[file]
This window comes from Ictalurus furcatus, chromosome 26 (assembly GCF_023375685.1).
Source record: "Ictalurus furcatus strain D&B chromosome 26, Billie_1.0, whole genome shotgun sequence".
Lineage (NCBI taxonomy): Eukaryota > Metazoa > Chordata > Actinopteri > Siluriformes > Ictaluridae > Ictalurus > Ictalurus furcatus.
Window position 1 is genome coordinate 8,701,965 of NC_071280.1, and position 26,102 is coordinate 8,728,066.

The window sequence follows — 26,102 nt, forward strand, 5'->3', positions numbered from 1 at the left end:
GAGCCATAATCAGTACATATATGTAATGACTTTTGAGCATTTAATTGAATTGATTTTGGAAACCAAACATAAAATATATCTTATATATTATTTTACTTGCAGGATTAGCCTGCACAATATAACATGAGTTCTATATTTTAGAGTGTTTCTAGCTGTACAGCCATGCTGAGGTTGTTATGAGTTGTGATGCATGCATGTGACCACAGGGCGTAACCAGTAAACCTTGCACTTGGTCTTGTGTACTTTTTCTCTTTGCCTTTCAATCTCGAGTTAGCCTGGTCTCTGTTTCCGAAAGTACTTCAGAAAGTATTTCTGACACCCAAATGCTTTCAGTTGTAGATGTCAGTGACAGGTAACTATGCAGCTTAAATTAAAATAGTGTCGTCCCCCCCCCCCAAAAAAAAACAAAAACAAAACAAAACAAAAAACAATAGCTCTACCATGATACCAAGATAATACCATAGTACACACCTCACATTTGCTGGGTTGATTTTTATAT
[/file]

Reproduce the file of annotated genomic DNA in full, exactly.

This window comes from Ictalurus furcatus, chromosome 26 (assembly GCF_023375685.1).
Source record: "Ictalurus furcatus strain D&B chromosome 26, Billie_1.0, whole genome shotgun sequence".
Lineage (NCBI taxonomy): Eukaryota > Metazoa > Chordata > Actinopteri > Siluriformes > Ictaluridae > Ictalurus > Ictalurus furcatus.
Window position 1 is genome coordinate 8,701,965 of NC_071280.1, and position 26,102 is coordinate 8,728,066.

The window sequence follows — 26,102 nt, forward strand, 5'->3', positions numbered from 1 at the left end:
GAGCCATAATCAGTACATATATGTAATGACTTTTGAGCATTTAATTGAATTGATTTTGGAAACCAAACATAAAATATATCTTATATATTATTTTACTTGCAGGATTAGCCTGCACAATATAACATGAGTTCTATATTTTAGAGTGTTTCTAGCTGTACAGCCATGCTGAGGTTGTTATGAGTTGTGATGCATGCATGTGACCACAGGGCGTAACCAGTAAACCTTGCACTTGGTCTTGTGTACTTTTTCTCTTTGCCTTTCAATCTCGAGTTAGCCTGGTCTCTGTTTCCGAAAGTACTTCAGAAAGTATTTCTGACACCCAAATGCTTTCAGTTGTAGATGTCAGTGACAGGTAACTATGCAGCTTAAATTAAAATAGTGTCGTCCCCCCCCCCCAAAAAAAAACAAAAACAAAACAAAACAAAAAACAATAGCTCTACCATGATACCAAGATAATACCATAGTACACACCTCACATTTGCTGGGTTGATTTTTATAT